Mauritania's opposition boycotts independence celebrations
Mauritanian opposition parties boycotted celebrations of the country's 52nd anniversary of independence from France on Wednesday to protest against President Mohamed Ould Abdel Aziz's regime.
A coalition of opposition parties said in a statement they "refuse to take part in a ceremony attended by the president", whose resignation they have demanded in regular protests since 2011.
Abdel Aziz, a former general who seized power in a 2008 coup, was elected a year later; however, the opposition has never accepted his rule as legitimate and demand widespread political reforms.
The 55-year-old leader appeared in good form on Wednesday, just days after returning from a 40-day convalescence in France after a soldier shot him in the stomach in what was officially described as an accident.
Leaders of the coalition Coordination of Democratic Opposition (COD) attempted to hold a parallel celebration, but couldn't get authorisation.
"The leaders (of the COD) will meet at midday to take a position on this subject. This refusal does not surprise us from this kind of regime," said Mohamed Ould Khlil, one of the umbrella group's leaders.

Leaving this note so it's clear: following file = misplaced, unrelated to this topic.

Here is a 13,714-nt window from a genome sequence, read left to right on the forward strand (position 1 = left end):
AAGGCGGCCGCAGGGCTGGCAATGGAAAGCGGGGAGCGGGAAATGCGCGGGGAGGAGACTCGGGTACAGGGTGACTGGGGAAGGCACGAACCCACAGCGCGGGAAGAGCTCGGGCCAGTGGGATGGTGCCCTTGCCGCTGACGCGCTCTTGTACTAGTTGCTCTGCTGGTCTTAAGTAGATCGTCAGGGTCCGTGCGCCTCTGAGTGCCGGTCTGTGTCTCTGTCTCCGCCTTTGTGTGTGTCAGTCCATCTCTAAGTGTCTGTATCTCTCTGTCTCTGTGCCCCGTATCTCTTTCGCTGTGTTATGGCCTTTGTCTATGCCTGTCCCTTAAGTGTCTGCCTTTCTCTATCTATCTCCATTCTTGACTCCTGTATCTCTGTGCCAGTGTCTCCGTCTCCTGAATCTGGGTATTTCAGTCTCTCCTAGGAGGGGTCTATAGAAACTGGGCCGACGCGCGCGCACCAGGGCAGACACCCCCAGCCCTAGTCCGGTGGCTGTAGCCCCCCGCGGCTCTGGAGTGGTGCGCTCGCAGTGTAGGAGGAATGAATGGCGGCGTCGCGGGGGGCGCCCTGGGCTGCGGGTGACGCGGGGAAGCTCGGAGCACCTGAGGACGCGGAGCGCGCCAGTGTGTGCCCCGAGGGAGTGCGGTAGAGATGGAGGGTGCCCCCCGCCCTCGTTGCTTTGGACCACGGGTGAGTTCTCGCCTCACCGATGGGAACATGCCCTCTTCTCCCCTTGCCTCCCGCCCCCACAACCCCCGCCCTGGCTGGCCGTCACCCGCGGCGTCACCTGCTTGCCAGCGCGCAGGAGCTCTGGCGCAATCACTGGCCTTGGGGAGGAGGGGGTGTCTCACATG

Protests have multiplied in the large, arid north African nation since the 'Arab Spring' erupted in 2011 in the Maghreb and Egypt.
In January last year, a middle-aged businessman set himself on fire in front of the presidential palace in a similar act to that which sparked an uprising in Tunisia; however the resulting protests have remained peaceful and low-profile.
Following independence from France and the ensuing one-party government of Moktar Ould Daddah, deposed in 1978, Mauritania had a series of military rulers until its first multi-party election in 1992.
Another two coups took place in 2005 and 2008.